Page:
Nucleosome Redistribution Assays—All reactions were performed in a final volume of 10 μl containing 2 pmol of nucleosomes and 25 ng of GG-NER complex. An ATP-dependent remodeling reaction was carried out in 50 mm Tris-HCl, pH 7.5, 50 mm NaCl, 3 mm MgCl2, and 1 mm Mg-ATP for 30 min at 30 °C. The reactions were terminated using 0.5 μg of λ DNA/HindIII competitor DNA, 3.5 μl of 20% sucrose were added, and the reactions were placed on ice. A thermal shifting reaction was performed by incubating nucleosomes in 50 mm Tris-HCl, pH 7.5, and 50 mm NaCl at 47 °C for 1 h in a PCR machine. The samples were resolved on a 5% native polyacrylamide gel for 3 h at 300 V at 4 °C. Gels were scanned by a Typhoon imaging system (Amersham Biosciences).
Mutating the ABF1-binding Site at HMLα Locus Impairs GG-NER Complex Binding—We previously demonstrated that abf1 mutants that harbor mutations in the DNA-binding domain of the protein and hence are defective in their ability to bind the ABF1 DNA recognition sequence are UV radiation-sensitive and defective in NER (7). In contrast, abf1 mutants that can bind ABF1-binding sites but are defective in DNA replication because of mutations in other regions of the protein are not abnormally sensitive to killing by UV radiation and are NER-proficient.
The HMLα ABF1-binding site in the yeast genome has been studied extensively with respect to ABF1 function, chromatin structure, transcription, and NER (25–30). This site is located within the I silencer region and promotes gene silencing at the HMLα locus. However, inhibition of ABF1 binding at this site does not alter nucleosome positioning, silencing, or transcription of HMLα (27). Furthermore the site is not associated with an ARS and is not an origin of DNA replication (31). In the present studies we probed the molecular basis of the requirement for ABF1 protein for NER at this well characterized region of the genome (see Fig. 1).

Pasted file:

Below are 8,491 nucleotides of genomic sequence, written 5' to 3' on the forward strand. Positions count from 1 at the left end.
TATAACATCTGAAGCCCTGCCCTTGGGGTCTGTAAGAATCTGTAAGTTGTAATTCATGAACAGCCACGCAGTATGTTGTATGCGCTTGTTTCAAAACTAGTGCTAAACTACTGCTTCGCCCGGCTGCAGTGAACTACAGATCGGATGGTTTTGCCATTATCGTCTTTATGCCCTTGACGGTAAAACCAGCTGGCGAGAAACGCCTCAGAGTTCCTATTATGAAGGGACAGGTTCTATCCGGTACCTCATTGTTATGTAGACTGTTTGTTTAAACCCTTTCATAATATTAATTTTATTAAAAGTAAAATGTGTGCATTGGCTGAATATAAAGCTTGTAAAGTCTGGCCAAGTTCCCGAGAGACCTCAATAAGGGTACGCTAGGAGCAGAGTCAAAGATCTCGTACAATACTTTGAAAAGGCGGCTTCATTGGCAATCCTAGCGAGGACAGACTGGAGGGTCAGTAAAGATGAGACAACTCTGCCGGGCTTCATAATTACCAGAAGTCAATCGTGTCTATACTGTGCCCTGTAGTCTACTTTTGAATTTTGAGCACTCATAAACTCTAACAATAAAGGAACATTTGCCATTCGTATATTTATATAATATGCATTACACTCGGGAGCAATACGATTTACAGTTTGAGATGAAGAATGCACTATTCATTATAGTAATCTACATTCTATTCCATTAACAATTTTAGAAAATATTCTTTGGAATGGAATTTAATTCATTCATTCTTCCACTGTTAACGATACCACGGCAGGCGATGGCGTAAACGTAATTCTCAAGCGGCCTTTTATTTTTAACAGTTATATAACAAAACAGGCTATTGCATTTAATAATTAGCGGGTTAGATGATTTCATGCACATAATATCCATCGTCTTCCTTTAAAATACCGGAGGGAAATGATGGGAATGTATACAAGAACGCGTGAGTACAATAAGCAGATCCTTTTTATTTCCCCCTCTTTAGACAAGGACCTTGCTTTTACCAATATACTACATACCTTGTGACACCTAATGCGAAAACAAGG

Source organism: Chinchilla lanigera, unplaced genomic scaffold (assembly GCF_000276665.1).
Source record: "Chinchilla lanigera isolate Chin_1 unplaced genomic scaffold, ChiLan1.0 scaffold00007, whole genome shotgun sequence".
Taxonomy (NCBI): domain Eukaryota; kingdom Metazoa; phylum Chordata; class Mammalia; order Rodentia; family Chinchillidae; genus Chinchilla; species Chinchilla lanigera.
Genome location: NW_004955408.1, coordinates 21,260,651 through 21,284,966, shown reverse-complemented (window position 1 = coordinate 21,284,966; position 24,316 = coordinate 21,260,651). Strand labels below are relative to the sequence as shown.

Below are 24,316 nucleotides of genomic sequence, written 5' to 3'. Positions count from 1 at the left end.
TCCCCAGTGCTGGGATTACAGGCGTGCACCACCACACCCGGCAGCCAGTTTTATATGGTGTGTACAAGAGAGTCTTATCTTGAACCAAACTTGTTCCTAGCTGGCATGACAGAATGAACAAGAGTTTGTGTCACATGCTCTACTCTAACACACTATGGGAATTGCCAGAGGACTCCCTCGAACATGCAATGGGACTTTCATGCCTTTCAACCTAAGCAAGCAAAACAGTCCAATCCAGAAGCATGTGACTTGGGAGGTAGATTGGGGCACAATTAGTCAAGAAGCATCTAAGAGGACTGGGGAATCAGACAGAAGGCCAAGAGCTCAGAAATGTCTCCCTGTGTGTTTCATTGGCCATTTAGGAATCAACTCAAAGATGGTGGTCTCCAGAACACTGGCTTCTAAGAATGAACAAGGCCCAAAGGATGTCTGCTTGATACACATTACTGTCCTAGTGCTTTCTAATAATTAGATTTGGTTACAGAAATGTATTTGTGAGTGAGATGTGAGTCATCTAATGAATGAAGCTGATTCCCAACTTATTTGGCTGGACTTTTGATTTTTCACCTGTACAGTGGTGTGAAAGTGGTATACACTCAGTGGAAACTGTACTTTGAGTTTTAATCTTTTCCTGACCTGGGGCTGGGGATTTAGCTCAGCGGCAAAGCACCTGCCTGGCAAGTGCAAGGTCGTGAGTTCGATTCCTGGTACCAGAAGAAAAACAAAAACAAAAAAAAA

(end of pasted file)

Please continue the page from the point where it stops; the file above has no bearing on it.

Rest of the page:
In initial experiments we investigated the effect of mutating the ABF1-binding site on NER by comparing ABF1 binding at the wild-type and a mutated HMLα locus using EMSAs. Purified ABF1 protein was incubated with radioactively labeled undamaged double-stranded DNA probes containing either the wild-type or mutated ABF1 binding sequences. The specificity of the protein-DNA interactions was verified by control experiments in which wild-type and mutated unlabeled DNA fragments were compared for their ability to compete with labeled probe for ABF1 binding. As shown in Fig. 2A, ABF1 efficiently bound the wild-type probe (lane 3). The observed band shift was significantly competed by an excess of wild-type cold DNA (lane 7). However, such competition was not observed in the presence of up to a 50-fold molar excess of unlabeled mutant DNA (lane 5).
In contrast to these results we observed defective ABF1 binding to probes containing point mutations in conserved nucleotides in the ABF1-binding site (lane 4), and the addition of cold competitor DNA merely inhibited background ABF1-DNA interactions (lane 8). We therefore conclude that mutations in the ABF-binding site in the HMLα locus severely impair the binding ability of ABF1 protein to the site.
In light of our previous observations that ABF1 protein interacts with the Rad7-Rad16 GG-NER protein complex (7) we asked whether defective binding of ABF1 protein weakens the recruitment of Rad7 and Rad16 to the undamaged DNA probes used above. As shown in Fig. 2B, purified Rad7-Rad16 GG-NER complex bound to the wild-type probe (lane 2) more efficiently than to the mutant probe (lane 7). The specificity of the DNA-protein interactions was demonstrated by competition assays with cold competitor DNA probes (lanes 3 and 4). Furthermore the addition of anti-Rad7 and anti-Rad16 antibodies resulted in a supershift of the protein-DNA complex (lanes 5 and 11). We conclude that mutations in the ABF1-binding site that preclude the binding of ABF1 protein interfere with efficient recruitment of Rad7 and Rad16 proteins, known components of the GG-NER complex.